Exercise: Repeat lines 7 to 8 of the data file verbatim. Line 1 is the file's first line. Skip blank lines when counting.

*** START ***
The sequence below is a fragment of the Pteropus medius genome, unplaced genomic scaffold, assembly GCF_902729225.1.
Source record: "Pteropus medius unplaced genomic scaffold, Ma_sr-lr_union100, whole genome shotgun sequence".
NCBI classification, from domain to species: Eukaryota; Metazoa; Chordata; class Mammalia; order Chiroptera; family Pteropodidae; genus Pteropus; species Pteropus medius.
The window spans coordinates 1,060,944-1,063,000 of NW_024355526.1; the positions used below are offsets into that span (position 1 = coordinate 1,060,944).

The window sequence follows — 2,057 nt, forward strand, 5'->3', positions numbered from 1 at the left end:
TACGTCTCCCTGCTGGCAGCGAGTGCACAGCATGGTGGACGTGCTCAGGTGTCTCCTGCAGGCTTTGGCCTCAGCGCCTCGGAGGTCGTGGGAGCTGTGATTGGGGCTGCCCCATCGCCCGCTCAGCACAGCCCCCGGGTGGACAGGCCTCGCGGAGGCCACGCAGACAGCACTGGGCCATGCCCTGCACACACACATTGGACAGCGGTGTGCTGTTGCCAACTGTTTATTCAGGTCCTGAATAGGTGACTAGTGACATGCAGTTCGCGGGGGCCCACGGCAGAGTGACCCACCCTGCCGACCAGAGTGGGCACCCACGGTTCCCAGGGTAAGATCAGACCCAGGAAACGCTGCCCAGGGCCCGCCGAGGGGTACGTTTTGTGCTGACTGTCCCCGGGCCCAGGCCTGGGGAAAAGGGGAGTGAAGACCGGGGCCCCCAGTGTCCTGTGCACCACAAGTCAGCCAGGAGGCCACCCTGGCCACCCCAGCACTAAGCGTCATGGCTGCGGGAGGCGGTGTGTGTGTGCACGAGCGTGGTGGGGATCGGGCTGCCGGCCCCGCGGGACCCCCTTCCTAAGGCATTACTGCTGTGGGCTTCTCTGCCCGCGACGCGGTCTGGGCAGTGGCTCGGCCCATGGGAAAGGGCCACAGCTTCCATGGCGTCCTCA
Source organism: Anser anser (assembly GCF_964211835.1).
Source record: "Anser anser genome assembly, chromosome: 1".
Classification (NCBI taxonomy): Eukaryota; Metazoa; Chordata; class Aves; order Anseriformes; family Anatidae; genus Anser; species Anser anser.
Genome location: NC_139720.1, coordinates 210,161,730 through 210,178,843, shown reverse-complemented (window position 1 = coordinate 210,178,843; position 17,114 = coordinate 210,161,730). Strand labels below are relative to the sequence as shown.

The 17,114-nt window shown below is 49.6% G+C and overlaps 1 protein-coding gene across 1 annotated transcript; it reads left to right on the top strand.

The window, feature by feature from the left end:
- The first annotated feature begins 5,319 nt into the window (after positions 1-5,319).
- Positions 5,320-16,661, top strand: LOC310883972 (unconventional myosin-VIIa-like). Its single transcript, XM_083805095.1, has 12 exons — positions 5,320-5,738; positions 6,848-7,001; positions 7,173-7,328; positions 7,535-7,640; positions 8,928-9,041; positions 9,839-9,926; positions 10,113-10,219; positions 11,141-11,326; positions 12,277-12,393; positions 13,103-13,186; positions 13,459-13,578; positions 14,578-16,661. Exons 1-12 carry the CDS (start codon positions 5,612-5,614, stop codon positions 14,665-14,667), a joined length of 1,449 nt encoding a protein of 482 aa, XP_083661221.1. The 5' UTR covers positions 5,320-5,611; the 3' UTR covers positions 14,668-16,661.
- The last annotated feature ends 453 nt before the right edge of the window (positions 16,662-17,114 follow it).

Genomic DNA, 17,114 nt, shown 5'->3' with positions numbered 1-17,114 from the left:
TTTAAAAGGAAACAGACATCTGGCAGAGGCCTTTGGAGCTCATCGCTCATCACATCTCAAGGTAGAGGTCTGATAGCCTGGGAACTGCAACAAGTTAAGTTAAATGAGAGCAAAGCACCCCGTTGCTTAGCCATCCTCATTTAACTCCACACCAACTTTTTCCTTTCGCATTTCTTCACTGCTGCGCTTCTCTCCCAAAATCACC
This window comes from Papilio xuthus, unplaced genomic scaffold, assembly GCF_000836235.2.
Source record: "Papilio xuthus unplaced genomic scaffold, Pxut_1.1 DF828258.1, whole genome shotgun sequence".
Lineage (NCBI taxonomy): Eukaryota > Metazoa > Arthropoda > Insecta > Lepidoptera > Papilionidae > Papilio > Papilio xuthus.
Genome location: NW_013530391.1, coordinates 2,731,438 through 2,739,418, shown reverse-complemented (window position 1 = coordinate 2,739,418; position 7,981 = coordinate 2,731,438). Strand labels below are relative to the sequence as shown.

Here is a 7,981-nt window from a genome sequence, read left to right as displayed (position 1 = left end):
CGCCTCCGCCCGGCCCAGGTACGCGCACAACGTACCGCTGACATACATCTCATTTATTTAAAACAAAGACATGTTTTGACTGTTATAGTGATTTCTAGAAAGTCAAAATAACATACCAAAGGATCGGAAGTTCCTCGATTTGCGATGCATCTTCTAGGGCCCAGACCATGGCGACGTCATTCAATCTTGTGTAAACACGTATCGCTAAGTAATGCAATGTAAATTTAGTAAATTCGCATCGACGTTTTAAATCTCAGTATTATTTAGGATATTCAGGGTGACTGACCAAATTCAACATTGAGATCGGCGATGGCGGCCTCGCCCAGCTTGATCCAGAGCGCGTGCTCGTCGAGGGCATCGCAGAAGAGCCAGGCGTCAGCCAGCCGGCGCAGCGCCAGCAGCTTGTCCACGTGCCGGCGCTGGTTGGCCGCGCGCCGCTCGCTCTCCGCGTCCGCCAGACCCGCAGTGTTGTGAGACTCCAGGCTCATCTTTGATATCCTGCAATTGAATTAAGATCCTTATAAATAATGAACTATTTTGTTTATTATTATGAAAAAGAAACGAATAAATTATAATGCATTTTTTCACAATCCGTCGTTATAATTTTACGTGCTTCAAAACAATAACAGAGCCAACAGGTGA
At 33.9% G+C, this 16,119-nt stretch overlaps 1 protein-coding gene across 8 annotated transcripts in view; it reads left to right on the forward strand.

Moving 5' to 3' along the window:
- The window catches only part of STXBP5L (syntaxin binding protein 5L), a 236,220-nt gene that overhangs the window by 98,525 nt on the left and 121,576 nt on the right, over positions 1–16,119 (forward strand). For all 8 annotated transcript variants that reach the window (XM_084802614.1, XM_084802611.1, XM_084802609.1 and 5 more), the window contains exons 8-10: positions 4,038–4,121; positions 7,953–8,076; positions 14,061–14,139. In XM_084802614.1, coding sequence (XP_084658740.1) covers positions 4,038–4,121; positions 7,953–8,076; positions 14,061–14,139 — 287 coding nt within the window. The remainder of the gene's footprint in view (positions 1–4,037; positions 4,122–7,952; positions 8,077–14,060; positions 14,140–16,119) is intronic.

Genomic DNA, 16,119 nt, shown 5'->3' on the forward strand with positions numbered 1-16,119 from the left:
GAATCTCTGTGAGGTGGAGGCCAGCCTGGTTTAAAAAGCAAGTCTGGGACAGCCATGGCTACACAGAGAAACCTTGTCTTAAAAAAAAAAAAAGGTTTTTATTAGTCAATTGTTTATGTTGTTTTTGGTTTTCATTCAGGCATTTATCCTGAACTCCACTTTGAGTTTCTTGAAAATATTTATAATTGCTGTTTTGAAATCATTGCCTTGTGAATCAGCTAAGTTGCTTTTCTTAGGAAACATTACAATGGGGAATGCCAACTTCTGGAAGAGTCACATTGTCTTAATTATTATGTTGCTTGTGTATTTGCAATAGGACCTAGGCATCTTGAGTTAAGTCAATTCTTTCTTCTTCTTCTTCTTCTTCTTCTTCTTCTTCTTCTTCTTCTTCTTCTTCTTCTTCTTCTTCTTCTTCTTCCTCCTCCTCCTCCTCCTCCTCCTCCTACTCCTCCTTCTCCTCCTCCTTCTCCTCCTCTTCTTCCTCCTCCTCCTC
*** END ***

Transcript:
Source organism: Anser anser (assembly GCF_964211835.1).
Source record: "Anser anser genome assembly, chromosome: 1".